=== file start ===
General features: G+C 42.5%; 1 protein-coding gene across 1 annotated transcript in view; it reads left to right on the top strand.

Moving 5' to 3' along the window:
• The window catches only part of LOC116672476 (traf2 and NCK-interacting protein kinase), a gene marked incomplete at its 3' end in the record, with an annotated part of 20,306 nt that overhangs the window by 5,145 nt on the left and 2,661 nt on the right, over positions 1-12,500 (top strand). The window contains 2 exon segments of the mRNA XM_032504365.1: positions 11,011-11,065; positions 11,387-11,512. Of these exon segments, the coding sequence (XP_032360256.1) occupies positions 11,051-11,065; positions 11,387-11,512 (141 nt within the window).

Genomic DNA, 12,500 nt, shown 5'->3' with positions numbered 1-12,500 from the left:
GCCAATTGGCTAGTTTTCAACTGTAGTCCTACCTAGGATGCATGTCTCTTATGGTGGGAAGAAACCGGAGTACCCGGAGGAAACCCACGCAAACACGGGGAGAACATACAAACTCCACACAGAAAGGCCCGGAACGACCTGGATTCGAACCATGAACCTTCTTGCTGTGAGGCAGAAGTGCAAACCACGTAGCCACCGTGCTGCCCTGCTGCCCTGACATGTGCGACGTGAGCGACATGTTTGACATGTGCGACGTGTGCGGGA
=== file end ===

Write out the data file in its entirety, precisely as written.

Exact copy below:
General features: G+C 42.5%; 1 protein-coding gene across 1 annotated transcript in view; it reads left to right on the top strand.

Moving 5' to 3' along the window:
• The window catches only part of LOC116672476 (traf2 and NCK-interacting protein kinase), a gene marked incomplete at its 3' end in the record, with an annotated part of 20,306 nt that overhangs the window by 5,145 nt on the left and 2,661 nt on the right, over positions 1-12,500 (top strand). The window contains 2 exon segments of the mRNA XM_032504365.1: positions 11,011-11,065; positions 11,387-11,512. Of these exon segments, the coding sequence (XP_032360256.1) occupies positions 11,051-11,065; positions 11,387-11,512 (141 nt within the window).

Genomic DNA, 12,500 nt, shown 5'->3' with positions numbered 1-12,500 from the left:
GCCAATTGGCTAGTTTTCAACTGTAGTCCTACCTAGGATGCATGTCTCTTATGGTGGGAAGAAACCGGAGTACCCGGAGGAAACCCACGCAAACACGGGGAGAACATACAAACTCCACACAGAAAGGCCCGGAACGACCTGGATTCGAACCATGAACCTTCTTGCTGTGAGGCAGAAGTGCAAACCACGTAGCCACCGTGCTGCCCTGCTGCCCTGACATGTGCGACGTGAGCGACATGTTTGACATGTGCGACGTGTGCGGGA